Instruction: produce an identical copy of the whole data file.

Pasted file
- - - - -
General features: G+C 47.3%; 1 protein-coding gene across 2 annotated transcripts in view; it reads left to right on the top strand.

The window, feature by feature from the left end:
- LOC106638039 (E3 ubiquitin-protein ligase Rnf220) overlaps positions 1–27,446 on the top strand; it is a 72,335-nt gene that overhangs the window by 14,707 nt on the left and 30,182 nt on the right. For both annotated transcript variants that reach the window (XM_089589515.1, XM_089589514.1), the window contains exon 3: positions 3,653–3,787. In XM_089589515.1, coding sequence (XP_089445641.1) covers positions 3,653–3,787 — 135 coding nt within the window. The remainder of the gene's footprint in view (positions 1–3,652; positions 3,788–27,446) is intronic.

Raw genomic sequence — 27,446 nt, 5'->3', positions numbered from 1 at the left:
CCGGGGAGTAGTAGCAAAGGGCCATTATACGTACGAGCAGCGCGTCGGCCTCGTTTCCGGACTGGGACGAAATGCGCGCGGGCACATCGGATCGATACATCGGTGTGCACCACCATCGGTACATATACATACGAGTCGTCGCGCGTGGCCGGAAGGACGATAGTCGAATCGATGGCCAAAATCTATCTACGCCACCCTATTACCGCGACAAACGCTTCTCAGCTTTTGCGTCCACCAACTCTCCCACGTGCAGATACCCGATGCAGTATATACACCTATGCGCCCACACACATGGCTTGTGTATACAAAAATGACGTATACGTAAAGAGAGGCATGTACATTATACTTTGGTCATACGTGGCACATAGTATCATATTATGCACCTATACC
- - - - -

General features: G+C 47.3%; 1 protein-coding gene across 2 annotated transcripts in view; it reads left to right on the top strand.

The window, feature by feature from the left end:
- LOC106638039 (E3 ubiquitin-protein ligase Rnf220) overlaps positions 1–27,446 on the top strand; it is a 72,335-nt gene that overhangs the window by 14,707 nt on the left and 30,182 nt on the right. For both annotated transcript variants that reach the window (XM_089589515.1, XM_089589514.1), the window contains exon 3: positions 3,653–3,787. In XM_089589515.1, coding sequence (XP_089445641.1) covers positions 3,653–3,787 — 135 coding nt within the window. The remainder of the gene's footprint in view (positions 1–3,652; positions 3,788–27,446) is intronic.

Raw genomic sequence — 27,446 nt, 5'->3', positions numbered from 1 at the left:
CCGGGGAGTAGTAGCAAAGGGCCATTATACGTACGAGCAGCGCGTCGGCCTCGTTTCCGGACTGGGACGAAATGCGCGCGGGCACATCGGATCGATACATCGGTGTGCACCACCATCGGTACATATACATACGAGTCGTCGCGCGTGGCCGGAAGGACGATAGTCGAATCGATGGCCAAAATCTATCTACGCCACCCTATTACCGCGACAAACGCTTCTCAGCTTTTGCGTCCACCAACTCTCCCACGTGCAGATACCCGATGCAGTATATACACCTATGCGCCCACACACATGGCTTGTGTATACAAAAATGACGTATACGTAAAGAGAGGCATGTACATTATACTTTGGTCATACGTGGCACATAGTATCATATTATGCACCTATACC